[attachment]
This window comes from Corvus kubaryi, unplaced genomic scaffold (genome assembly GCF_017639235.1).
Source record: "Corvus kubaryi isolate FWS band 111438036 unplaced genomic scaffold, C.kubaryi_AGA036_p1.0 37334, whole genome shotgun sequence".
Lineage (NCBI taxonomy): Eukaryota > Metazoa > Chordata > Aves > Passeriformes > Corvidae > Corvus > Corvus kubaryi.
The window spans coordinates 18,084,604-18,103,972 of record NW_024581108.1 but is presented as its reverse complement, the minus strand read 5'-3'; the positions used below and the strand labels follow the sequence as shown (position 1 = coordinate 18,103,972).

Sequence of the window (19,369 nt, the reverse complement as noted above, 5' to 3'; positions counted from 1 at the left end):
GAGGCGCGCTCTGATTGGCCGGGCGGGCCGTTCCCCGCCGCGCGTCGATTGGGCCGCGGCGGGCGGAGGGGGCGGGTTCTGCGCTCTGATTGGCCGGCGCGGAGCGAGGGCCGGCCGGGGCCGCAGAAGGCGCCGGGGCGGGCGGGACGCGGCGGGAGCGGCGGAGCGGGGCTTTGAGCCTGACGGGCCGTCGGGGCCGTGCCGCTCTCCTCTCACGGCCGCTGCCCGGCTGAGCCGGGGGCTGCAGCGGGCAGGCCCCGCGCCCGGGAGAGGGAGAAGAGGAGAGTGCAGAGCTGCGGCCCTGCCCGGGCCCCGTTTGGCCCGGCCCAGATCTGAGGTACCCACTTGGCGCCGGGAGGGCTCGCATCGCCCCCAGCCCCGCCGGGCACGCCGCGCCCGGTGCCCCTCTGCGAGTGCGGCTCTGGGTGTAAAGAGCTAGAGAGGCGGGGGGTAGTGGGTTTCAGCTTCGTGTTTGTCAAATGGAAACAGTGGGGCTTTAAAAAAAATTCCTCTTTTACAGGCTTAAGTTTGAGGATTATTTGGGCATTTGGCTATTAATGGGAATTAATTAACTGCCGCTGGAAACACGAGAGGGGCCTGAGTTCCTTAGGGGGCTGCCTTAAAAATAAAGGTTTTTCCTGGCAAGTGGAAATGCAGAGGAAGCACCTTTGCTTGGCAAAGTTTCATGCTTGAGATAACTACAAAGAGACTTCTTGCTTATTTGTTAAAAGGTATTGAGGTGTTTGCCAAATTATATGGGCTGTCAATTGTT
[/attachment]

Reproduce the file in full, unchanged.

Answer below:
This window comes from Corvus kubaryi, unplaced genomic scaffold (genome assembly GCF_017639235.1).
Source record: "Corvus kubaryi isolate FWS band 111438036 unplaced genomic scaffold, C.kubaryi_AGA036_p1.0 37334, whole genome shotgun sequence".
Lineage (NCBI taxonomy): Eukaryota > Metazoa > Chordata > Aves > Passeriformes > Corvidae > Corvus > Corvus kubaryi.
The window spans coordinates 18,084,604-18,103,972 of record NW_024581108.1 but is presented as its reverse complement, the minus strand read 5'-3'; the positions used below and the strand labels follow the sequence as shown (position 1 = coordinate 18,103,972).

Sequence of the window (19,369 nt, the reverse complement as noted above, 5' to 3'; positions counted from 1 at the left end):
GAGGCGCGCTCTGATTGGCCGGGCGGGCCGTTCCCCGCCGCGCGTCGATTGGGCCGCGGCGGGCGGAGGGGGCGGGTTCTGCGCTCTGATTGGCCGGCGCGGAGCGAGGGCCGGCCGGGGCCGCAGAAGGCGCCGGGGCGGGCGGGACGCGGCGGGAGCGGCGGAGCGGGGCTTTGAGCCTGACGGGCCGTCGGGGCCGTGCCGCTCTCCTCTCACGGCCGCTGCCCGGCTGAGCCGGGGGCTGCAGCGGGCAGGCCCCGCGCCCGGGAGAGGGAGAAGAGGAGAGTGCAGAGCTGCGGCCCTGCCCGGGCCCCGTTTGGCCCGGCCCAGATCTGAGGTACCCACTTGGCGCCGGGAGGGCTCGCATCGCCCCCAGCCCCGCCGGGCACGCCGCGCCCGGTGCCCCTCTGCGAGTGCGGCTCTGGGTGTAAAGAGCTAGAGAGGCGGGGGGTAGTGGGTTTCAGCTTCGTGTTTGTCAAATGGAAACAGTGGGGCTTTAAAAAAAATTCCTCTTTTACAGGCTTAAGTTTGAGGATTATTTGGGCATTTGGCTATTAATGGGAATTAATTAACTGCCGCTGGAAACACGAGAGGGGCCTGAGTTCCTTAGGGGGCTGCCTTAAAAATAAAGGTTTTTCCTGGCAAGTGGAAATGCAGAGGAAGCACCTTTGCTTGGCAAAGTTTCATGCTTGAGATAACTACAAAGAGACTTCTTGCTTATTTGTTAAAAGGTATTGAGGTGTTTGCCAAATTATATGGGCTGTCAATTGTT